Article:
Vinsen History, Family Crest & Coats of Arms
Vinsen is one of the names that was brought to England in the wave of migration following the Norman Conquest of 1066. The Vinsen family lived in Leicestershire. Their name, however, is a reference to St. Vincent-de-Cramenil, Normandy, the family's place of residence prior to the Norman Conquest of England in 1066.
Early Origins of the Vinsen family
The surname Vinsen was first found in Leicestershire where they held a family seat from early times at Swinford. They were originally from St. Vincent-de-Cramenil in Le Havre in Normandy. Today, Swinford is a village and civil parish in the Harborough district
"The family of Vincent descend from Miles Vincent, owner of the lands at Swinford in the county of Leicester, in the tenth of Edward II." 
Exploration of the Hundredorum Rolls of 1273 discovered: Roger Vincent in Berkshire; and Richard filius Vincent in Huntingdonshire.  Kirby's Quest listed Vincent atte More in Somerset, 1 Edward III (during the first year of King Edward III's reign.)  Later the Yorkshire Poll Tax Rolls of 1379 listed Johannes Vynsand. 
Early History of the Vinsen family
This web page shows only a small excerpt of our Vinsen research. Another 85 words (6 lines of text) covering the years 1584, 1626, 1584, 1618, 1591, 1646, 1639, 1697, 1662, 1634, 1678, 1638, 1617 and 1761 are included under the topic Early Vinsen History in all our PDF Extended History products and printed products wherever possible.
Vinsen Spelling Variations
Before English spelling was standardized a few hundred years ago, spelling variations of names were a common occurrence. Elements of Latin, Norman French and other languages became incorporated into English throughout the Middle Ages, and name spellings changed even among the literate. The variations of the surname Vinsen include Vincent, Vinsant, Vinsen, Vincer and others.
Early Notables of the Vinsen family (pre 1700)
Outstanding amongst the family at this time was Augustine Vince (1584?-1626), English herald, born presumably at Wellingborough, Northamptonshire, about 1584, the third and youngest son of William Vincent (d. 1618) and his wife Elizabeth. 
John Vincent (1591-1646), was nominated by the committee of the Westminster Assembly to the rectory of Sedgefield, Durham; and his son, Nathaniel Vincent (1639?-1697), was an English nonconformist minister from Cornwall, ejected in 1662 and several times imprisoned.
Thomas Vincent (1634-1678), was...
Another 74 words (5 lines of text) are included under the topic Early Vinsen Notables in all our PDF Extended History products and printed products wherever possible.
Migration of the Vinsen family to Ireland
Some of the Vinsen family moved to Ireland, but this topic is not covered in this excerpt.
Another 37 words (3 lines of text) about their life in Ireland is included in all our PDF Extended History products and printed products wherever possible.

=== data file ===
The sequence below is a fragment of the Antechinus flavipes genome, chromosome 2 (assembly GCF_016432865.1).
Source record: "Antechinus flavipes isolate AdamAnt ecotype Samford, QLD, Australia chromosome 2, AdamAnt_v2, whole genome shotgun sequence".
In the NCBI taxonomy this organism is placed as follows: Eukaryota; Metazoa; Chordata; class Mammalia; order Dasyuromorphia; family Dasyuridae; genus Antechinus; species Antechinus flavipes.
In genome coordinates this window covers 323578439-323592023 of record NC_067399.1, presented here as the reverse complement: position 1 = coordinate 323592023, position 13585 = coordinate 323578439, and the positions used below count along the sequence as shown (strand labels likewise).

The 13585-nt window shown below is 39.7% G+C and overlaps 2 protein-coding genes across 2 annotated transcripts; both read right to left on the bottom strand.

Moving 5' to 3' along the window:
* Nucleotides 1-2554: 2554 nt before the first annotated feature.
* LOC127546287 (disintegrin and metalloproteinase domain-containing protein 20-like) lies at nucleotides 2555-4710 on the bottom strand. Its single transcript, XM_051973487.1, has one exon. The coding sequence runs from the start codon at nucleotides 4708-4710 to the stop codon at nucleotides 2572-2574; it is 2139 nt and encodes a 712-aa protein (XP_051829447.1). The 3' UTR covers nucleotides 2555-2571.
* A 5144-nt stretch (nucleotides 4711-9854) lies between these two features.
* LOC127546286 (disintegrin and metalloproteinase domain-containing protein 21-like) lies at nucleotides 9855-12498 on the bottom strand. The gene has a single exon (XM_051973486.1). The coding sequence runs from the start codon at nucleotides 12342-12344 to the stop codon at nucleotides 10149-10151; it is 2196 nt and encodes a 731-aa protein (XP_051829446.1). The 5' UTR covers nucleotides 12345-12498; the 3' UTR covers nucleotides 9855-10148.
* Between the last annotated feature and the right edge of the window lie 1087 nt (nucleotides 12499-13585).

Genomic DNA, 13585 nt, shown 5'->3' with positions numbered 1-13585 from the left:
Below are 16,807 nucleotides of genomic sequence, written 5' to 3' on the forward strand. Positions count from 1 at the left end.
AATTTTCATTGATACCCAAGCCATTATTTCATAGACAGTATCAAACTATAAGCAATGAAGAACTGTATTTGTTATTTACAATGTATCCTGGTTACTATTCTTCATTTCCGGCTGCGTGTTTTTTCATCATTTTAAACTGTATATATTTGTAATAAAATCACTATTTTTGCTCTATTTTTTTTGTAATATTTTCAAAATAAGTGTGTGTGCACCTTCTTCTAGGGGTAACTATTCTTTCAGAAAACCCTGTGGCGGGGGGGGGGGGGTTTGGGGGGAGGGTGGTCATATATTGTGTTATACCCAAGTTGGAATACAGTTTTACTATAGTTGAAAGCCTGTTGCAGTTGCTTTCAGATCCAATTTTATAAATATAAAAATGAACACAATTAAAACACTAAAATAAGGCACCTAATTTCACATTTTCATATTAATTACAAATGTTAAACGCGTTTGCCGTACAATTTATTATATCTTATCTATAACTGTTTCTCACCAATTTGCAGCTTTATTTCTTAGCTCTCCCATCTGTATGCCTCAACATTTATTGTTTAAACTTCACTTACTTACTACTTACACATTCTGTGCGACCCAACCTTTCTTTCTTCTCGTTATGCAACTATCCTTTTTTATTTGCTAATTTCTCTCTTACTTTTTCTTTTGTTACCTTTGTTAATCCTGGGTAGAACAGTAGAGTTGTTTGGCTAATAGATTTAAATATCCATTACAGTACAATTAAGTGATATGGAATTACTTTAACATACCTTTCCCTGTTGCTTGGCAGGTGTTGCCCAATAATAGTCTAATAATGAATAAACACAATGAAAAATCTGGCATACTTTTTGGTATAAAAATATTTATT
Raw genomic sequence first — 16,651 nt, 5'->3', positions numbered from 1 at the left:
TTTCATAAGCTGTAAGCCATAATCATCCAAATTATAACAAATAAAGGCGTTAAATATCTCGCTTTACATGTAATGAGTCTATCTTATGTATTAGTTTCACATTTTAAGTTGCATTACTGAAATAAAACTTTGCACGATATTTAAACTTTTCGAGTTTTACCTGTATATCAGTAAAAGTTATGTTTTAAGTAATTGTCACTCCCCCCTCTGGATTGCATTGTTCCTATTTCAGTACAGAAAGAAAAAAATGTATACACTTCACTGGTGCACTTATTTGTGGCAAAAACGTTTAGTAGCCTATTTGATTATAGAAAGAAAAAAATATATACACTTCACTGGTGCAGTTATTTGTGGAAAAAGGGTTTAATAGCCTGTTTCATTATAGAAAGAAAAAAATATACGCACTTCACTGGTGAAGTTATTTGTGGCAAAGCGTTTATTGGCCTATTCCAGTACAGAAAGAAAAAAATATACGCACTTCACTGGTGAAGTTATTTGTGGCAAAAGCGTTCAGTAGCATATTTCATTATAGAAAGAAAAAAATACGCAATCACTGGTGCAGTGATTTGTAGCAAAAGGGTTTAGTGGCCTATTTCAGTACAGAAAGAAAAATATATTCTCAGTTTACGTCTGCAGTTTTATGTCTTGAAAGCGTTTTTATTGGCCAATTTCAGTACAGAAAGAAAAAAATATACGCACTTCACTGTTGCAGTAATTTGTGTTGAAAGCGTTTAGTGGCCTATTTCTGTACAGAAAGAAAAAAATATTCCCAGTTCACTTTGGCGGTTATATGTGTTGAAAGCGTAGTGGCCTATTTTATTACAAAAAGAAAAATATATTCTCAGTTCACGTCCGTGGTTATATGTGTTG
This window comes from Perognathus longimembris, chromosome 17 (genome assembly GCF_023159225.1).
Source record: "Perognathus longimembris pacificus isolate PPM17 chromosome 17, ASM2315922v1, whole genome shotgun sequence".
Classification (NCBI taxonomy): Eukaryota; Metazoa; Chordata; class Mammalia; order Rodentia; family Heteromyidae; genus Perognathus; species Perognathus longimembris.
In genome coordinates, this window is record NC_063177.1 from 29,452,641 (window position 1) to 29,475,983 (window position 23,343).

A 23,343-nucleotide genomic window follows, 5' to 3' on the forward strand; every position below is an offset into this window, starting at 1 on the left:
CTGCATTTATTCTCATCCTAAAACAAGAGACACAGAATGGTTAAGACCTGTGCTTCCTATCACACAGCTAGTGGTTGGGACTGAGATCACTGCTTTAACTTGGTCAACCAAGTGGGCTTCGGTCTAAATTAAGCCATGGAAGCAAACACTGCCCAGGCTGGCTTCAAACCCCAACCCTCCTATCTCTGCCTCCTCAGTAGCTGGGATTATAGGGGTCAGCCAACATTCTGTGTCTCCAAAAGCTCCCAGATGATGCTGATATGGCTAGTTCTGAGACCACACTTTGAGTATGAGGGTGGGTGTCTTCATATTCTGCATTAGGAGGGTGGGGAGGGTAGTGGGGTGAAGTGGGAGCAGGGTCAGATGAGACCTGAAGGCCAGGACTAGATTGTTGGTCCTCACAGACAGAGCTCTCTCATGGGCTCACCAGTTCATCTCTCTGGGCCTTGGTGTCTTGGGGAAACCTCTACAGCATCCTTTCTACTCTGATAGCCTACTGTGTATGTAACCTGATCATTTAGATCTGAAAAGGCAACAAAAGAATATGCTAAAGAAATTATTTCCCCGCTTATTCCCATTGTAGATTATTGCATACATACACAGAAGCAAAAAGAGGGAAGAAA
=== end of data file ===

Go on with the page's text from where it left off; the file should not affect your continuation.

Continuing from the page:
Vinsen migration to New Zealand +
Emigration to New Zealand followed in the footsteps of the European explorers, such as Captain Cook (1769-70): first came sealers, whalers, missionaries, and traders. By 1838, the British New Zealand Company had begun buying land from the Maori tribes, and selling it to settlers, and, after the Treaty of Waitangi in 1840, many British families set out on the arduous six month journey from Britain to Aotearoa to start a new life. Early immigrants include:
Vinsen Settlers in New Zealand in the 19th Century
- Robert Vinsen, aged 27, who arrived in Hawkes Bay aboard the ship "Bebington" in 1874
- Fanny M. Vinsen, aged 29, who arrived in Hawkes Bay aboard the ship "Bebington" in 1874
- Kate M. Vinsen, aged 9, who arrived in Hawkes Bay aboard the ship "Bebington" in 1874
- Violet Vinsen, aged 3 months, who arrived in Hawkes Bay aboard the ship "Bebington" in 1874
Related Stories +
The Vinsen Motto +
The motto was originally a war cry or slogan. Mottoes first began to be shown with arms in the 14th and 15th centuries, but were not in general use until the 17th century. Thus the oldest coats of arms generally do not include a motto. Mottoes seldom form part of the grant of arms: Under most heraldic authorities, a motto is an optional component of the coat of arms, and can be added to or changed at will; many families have chosen not to display a motto.
Motto: Vincenti dabitur
Motto Translation: It shall be given to the conqueror.
- ^ Shirley, Evelyn Philip, The Noble and Gentle Men of England; The Arms and Descents. Westminster: John Bower Nichols and Sons, 1866, Print.
- ^ Bardsley, C.W, A Dictionary of English and Welsh Surnames: With Special American Instances. Wiltshire: Heraldry Today, 1901. Print. (ISBN 0-900455-44-6)
- ^ Dickinson, F.H., Kirby's Quest for Somerset of 16th of Edward the 3rd London: Harrison and Sons, Printers in Ordinary to Her Majesty, St, Martin's Lane, 1889. Print.
- ^ Smith, George (ed), Dictionary of National Biography. London: Smith, Elder & Co., 1885-1900. Print